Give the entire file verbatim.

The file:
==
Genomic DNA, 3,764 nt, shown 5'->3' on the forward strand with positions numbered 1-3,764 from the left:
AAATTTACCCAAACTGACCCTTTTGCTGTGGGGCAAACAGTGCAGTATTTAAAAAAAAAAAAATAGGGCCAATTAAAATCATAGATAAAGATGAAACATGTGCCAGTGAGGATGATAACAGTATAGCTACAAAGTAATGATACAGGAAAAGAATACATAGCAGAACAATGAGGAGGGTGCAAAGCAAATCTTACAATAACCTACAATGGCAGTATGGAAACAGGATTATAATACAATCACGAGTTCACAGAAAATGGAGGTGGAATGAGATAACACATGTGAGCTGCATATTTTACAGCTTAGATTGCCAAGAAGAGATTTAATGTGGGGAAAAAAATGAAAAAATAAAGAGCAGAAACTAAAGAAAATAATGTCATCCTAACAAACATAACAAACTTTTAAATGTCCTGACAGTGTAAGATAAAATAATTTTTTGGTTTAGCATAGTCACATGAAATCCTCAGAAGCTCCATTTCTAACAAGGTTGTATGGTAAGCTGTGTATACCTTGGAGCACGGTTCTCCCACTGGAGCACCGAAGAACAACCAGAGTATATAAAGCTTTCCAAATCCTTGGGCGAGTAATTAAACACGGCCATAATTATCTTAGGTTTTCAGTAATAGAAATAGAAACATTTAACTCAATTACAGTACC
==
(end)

Genomic DNA, 3,764 nt, shown 5'->3' on the forward strand with positions numbered 1-3,764 from the left:
AAATTTACCCAAACTGACCCTTTTGCTGTGGGGCAAACAGTGCAGTATTTAAAAAAAAAAAAATAGGGCCAATTAAAATCATAGATAAAGATGAAACATGTGCCAGTGAGGATGATAACAGTATAGCTACAAAGTAATGATACAGGAAAAGAATACATAGCAGAACAATGAGGAGGGTGCAAAGCAAATCTTACAATAACCTACAATGGCAGTATGGAAACAGGATTATAATACAATCACGAGTTCACAGAAAATGGAGGTGGAATGAGATAACACATGTGAGCTGCATATTTTACAGCTTAGATTGCCAAGAAGAGATTTAATGTGGGGAAAAAAATGAAAAAATAAAGAGCAGAAACTAAAGAAAATAATGTCATCCTAACAAACATAACAAACTTTTAAATGTCCTGACAGTGTAAGATAAAATAATTTTTTGGTTTAGCATAGTCACATGAAATCCTCAGAAGCTCCATTTCTAACAAGGTTGTATGGTAAGCTGTGTATACCTTGGAGCACGGTTCTCCCACTGGAGCACCGAAGAACAACCAGAGTATATAAAGCTTTCCAAATCCTTGGGCGAGTAATTAAACACGGCCATAATTATCTTAGGTTTTCAGTAATAGAAATAGAAACATTTAACTCAATTACAGTACC